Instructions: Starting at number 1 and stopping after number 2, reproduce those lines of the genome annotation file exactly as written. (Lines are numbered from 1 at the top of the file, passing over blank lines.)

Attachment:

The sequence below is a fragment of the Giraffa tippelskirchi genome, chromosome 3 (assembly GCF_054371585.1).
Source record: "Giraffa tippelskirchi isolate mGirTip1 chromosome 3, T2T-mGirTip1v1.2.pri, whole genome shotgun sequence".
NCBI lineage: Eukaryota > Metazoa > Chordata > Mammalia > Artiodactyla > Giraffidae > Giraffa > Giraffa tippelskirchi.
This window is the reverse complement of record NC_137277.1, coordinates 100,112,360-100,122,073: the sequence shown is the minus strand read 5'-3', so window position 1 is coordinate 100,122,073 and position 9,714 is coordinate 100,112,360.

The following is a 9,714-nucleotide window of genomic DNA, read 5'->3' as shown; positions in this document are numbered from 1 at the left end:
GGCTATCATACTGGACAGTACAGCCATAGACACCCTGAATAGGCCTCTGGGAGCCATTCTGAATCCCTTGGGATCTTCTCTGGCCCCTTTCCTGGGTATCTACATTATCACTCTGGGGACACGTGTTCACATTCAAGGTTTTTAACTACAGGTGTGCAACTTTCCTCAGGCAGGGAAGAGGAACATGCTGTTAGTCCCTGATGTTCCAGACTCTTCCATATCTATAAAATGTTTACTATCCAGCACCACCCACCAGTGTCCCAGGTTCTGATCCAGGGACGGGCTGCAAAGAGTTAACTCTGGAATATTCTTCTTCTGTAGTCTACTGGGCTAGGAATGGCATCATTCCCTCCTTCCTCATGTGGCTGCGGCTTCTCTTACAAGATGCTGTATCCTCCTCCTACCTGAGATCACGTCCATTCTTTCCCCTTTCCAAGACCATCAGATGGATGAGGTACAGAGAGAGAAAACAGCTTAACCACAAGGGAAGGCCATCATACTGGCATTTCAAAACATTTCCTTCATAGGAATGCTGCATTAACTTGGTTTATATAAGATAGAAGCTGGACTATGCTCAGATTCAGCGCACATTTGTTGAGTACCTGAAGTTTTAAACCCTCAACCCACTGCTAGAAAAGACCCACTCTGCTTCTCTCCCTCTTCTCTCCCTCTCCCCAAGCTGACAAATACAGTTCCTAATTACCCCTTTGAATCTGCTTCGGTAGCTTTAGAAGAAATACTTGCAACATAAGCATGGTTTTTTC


The sequence below is a fragment of the Giraffa tippelskirchi genome, chromosome 3 (assembly GCF_054371585.1).
Source record: "Giraffa tippelskirchi isolate mGirTip1 chromosome 3, T2T-mGirTip1v1.2.pri, whole genome shotgun sequence".